• Supports updating the target via the proxy, supports ACLs
  • This option is not enabled by default
  • Recompile and create a new database in slapd.conf

$ ./configure --enable-ldap --enable-rewrite

database ldap

suffix ou=windows,dc=plainjoe,dc=org

uri ldap://ad.plainjoe.org

suffixmassage ou=windows,dc=plainjoe,dc=org

cn=users,dc=ad,dc=plainjoe,dc=org

binddn cn=ldap-proxy,cn=users,dc=ad,dc=plainjoe,dc=org

bindpw proxy-secret

map attribute uid sAMAccountName

map attribute cn name

map attribute mail userPrincipalName

map objectclass account user

map attribute *

slide25

Metadirectories (cont.)

OpenLDAP's Proxy Backend (cont.)

  • See the result: query Active Directory, items provided by proxy are in italic

$ ldapsearch -H ldap://ad.plainjoe.org -x \

> -D ldap-proxy@ad.plainjoe.org -w proxy-secret -X \

> -b “cn=users,dc=ad,dc=plainjoe,dc=org” -LLL \

> “(sAMAccountName=kristi)”

dn: CN=Kristi Carter,CN=Users,DC=ad,DC=plainjoe,DC=org

accountExpires: 9223372036854775807

badPasswordTime: 0

badPwdCount: 0

codePage: 0

cn: Kristi Carter

countryCode: 0

displayName: Kristi Carter

givenName: Joe

instanceType: 4

lastLogoff: 0

lastLogon: 0

logonCount: 0

distinguishedName: CN=Kristi Carter,CN=Users,DC=ad,DC=plainjoe,DC=org

objectCategory: CN=Person,CN=Schema,CN=Configuration,DC=ad,DC=plainjoe,DC=org

objectClass: top

objectClass: person

objectClass: organizationalPerson

objectClass: user

slide26

Metadirectories (cont.)

OpenLDAP's Proxy Backend (cont.)

  • (cont.)

objectGUID:: NDHKI8oYFkqN8da3Gl9a5Q==

objectSid:: AQUAAAAAAAUVAAAAEcNfczJiHypDFwoyUwQAAA==

primaryGroupID: 513

pwdLastSet: 126784120014273696

name: Kristi Carter

sAMAccountName: kristi

sAMAccountType: 805306368

sn: Carter

userAccountControl: 66048

userPrincipalName: kristi@ad.plainjoe.org

uSNChanged: 2963

uSNCreated: 2957

whenChanged: 20021006210839.0Z

whenChanged: 20021006210637.0Z

slide27

Metadirectories (cont.)

OpenLDAP's Proxy Backend (cont.)

  • Now, we issue a similar query to the proxy server, except we look up a uid rather than an Active Directory sAMAccountName:
  • From the two results, we see that:

$ ldapsearch -H ldap://ldap.plainjoe.org -x \

> -b “ou=windows,dc=plainjoe,dc=org” -LLL “(uid=kristi)”

dn: CN=Kristi Carter,ou=windows,dc=plainjoe,dc=org

objectClass: top

objectClass: person

objectClass: organizationalPerson

objectClass: account

cn: Kristi Carter

uid: kristi

mail: kristi@ed.plainjoe.org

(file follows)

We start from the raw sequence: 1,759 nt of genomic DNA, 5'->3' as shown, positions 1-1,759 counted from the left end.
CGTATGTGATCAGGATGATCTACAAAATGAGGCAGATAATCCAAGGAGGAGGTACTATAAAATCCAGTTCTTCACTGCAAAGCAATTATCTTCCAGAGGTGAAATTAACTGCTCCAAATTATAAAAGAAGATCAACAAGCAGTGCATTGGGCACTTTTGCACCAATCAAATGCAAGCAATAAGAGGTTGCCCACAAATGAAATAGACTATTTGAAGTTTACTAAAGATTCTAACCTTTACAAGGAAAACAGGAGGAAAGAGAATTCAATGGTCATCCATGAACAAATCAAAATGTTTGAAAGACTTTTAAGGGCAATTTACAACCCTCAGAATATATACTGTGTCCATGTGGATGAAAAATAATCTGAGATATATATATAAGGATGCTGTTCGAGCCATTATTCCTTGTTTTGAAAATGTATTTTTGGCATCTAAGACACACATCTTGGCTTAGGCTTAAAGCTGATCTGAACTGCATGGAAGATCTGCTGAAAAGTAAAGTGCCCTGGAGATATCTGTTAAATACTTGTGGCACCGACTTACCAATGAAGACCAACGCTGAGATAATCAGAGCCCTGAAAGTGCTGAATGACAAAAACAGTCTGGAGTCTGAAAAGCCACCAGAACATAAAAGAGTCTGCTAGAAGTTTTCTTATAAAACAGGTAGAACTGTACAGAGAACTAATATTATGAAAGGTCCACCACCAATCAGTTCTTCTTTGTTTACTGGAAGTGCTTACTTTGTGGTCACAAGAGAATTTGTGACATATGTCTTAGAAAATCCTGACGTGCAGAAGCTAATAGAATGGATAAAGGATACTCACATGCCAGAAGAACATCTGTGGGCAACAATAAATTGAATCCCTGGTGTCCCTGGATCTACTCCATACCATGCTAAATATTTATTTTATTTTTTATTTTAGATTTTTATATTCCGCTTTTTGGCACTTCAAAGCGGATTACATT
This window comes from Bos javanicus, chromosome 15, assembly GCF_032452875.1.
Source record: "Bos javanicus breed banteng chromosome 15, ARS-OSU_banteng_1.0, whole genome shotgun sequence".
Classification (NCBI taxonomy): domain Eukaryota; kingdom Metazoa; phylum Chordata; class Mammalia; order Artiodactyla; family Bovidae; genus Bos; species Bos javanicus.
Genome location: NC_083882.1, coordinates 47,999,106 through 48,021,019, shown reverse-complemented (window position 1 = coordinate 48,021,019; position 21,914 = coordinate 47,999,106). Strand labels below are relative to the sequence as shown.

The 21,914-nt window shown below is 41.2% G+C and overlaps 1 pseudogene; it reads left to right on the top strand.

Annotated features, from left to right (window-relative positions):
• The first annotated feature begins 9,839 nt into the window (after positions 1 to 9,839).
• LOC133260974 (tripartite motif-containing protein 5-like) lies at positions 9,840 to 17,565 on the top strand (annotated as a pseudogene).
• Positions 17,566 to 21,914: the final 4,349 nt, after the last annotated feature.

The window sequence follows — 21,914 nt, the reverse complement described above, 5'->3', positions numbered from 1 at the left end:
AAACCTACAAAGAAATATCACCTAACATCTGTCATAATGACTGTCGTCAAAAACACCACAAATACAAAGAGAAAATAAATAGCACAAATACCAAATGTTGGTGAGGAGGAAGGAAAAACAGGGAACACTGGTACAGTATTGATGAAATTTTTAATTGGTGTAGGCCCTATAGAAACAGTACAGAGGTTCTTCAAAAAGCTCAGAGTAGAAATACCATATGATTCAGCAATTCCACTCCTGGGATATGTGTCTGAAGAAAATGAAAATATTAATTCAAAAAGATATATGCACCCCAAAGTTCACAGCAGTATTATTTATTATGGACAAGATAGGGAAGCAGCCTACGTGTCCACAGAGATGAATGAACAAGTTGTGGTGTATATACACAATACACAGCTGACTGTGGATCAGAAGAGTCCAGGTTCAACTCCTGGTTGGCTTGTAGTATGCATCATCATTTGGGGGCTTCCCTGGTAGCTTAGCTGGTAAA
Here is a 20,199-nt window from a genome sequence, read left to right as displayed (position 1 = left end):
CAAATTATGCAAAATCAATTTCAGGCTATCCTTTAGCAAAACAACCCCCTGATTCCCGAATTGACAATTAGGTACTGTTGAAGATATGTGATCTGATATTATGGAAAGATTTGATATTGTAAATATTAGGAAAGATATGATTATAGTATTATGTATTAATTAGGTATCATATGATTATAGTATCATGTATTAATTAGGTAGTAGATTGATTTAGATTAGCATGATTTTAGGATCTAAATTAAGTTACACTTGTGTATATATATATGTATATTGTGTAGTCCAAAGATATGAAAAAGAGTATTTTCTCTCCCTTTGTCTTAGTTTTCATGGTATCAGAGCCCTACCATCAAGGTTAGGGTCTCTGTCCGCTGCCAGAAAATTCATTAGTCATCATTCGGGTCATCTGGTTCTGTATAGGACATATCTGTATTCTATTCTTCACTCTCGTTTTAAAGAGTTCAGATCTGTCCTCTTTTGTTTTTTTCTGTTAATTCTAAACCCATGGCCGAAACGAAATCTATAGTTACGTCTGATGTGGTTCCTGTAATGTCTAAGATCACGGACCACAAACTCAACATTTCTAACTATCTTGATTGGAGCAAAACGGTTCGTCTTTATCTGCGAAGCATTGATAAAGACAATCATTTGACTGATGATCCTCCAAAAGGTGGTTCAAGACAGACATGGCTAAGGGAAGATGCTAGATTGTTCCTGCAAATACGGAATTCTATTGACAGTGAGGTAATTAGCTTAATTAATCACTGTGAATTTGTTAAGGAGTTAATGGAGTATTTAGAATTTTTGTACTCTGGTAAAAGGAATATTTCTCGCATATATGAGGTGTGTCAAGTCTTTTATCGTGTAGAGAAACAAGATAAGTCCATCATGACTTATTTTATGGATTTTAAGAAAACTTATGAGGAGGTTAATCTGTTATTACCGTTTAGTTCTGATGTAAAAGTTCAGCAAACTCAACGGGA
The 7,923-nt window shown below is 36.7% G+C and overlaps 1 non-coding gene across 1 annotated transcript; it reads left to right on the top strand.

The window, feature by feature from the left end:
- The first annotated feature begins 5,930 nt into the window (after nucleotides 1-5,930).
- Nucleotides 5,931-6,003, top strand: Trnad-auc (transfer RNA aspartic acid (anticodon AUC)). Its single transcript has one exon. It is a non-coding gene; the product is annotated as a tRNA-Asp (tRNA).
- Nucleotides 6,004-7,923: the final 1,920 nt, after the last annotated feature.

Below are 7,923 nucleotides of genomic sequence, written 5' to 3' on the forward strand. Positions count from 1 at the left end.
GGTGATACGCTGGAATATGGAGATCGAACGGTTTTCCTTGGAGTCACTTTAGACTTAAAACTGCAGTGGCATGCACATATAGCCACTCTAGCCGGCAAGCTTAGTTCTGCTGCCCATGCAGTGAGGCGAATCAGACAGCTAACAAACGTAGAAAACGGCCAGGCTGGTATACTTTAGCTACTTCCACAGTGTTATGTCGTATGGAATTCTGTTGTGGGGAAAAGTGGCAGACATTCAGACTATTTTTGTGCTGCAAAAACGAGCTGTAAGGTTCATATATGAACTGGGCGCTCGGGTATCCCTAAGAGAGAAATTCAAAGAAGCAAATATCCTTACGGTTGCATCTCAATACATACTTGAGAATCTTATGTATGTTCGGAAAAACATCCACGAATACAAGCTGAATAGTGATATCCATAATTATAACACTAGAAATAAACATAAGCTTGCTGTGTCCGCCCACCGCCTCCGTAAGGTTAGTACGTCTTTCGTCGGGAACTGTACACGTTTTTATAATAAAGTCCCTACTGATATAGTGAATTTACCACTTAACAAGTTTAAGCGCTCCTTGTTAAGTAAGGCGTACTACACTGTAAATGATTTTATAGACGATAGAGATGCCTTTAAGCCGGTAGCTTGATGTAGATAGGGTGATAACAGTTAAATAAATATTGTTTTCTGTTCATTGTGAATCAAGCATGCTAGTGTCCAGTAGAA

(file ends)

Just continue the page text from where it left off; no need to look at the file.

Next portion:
objectClass: user

name: Kristi Carter

sAMAccountName: kristi

userPrincipalName: kristi@ed.plainjoe.org

objectClass: account

cn: Kristi Carter

uid: kristi

mail: kristi@ed.plainjoe.org

mapped to

slide28

Metadirectories (cont.)

OpenLDAP's Proxy Backend (cont.)

  • If you remove the directive that filters all the attributes that aren't explicitly mapped (map attribute *), response is slightly different:
  • slapd still filters out some attributes bacause queries are still controlled by the local schema in slapd.conf: unknown attributes are filtered out

$ ldapsearch -H ldap://ldap.plainjoe.org -x \

> -b “ou=windows,dc=plainjoe,dc=org” -LLL “(uid=kristi)”

dn: CN=Kristi Carter,ou=windows,dc=plainjoe,dc=org

cn: Kristi Carter

DisplayName: Kristi Carter

mail: kristi@ad.plainjoe.org

givenName: Kristi

distinguishedName: CN=Kristi Carter,ou=windows,dc=plainjoe,dc=org

objectClass: top

objectClass: person

objectClass: organizationalPerson

objectClass: account

cn: Kristi Carter

uid: kristi

sn: Carter

slide29

Table of Contents

  • Introduction
  • Interoperability or Integration
  • Directory Gateways
  • Cross-Platform Authentication Services
  • Distributed, Multi-vendor Directories
  • Metadirectories
  • Push/Pull Agents for Directory Synchronization
slide30

Push/pull Agents for Directory Synchronization

  • Common tools for synchronizing information between directories
  • Single agent pulls information from one directory service and massages the data to make it acceptable for upload to another directory server
  • Several directory vendors provide synchronization agents (drivers, connectors, ...)
  • Data is often transferred in an XML-based format

connector transmitting data in common format

data in directory-specific format

Driver

Directory A

Directory B

slide31

Push/pull Agents for Directory Synchronization (cont.)

  • A partial list of commercial connector/driver offerings:
    • SunOne's XMLDAP (http://wwws.sun.com/software/products/directory_srvr/)
    • Novell's DirXML (http://www.novell.com/products/edirectory/dirxml/)
  • Commercial vs. in-house
    • Inherent knowledge of when data changes in the directory
    • Homegrown tools can be very useful
slide32

Push/pull Agents for Directory Synchronization (cont.)

The Directory Services Markup Language

  • XML (Extensible Markup Language) fever has infected LDAP
  • DSML (Directory Services Markup Language) = XML schema for representing LDAP information using document fragments
  • DSML v1.0 is really just an attempt at replacing LDIF
  • DSML v2.0 (May 2002): new and interesting functionality
    • DSML v2.0 is designed to provide methods for representing LDAP queries, updates, and responses in XML
    • This allows eg. embedded devices to access LDAP data without an LDAP client library, only XML parsing & SOAP
  • No concrete examples yet
  • More info: http://www.oasis-open.org/committees/dsml/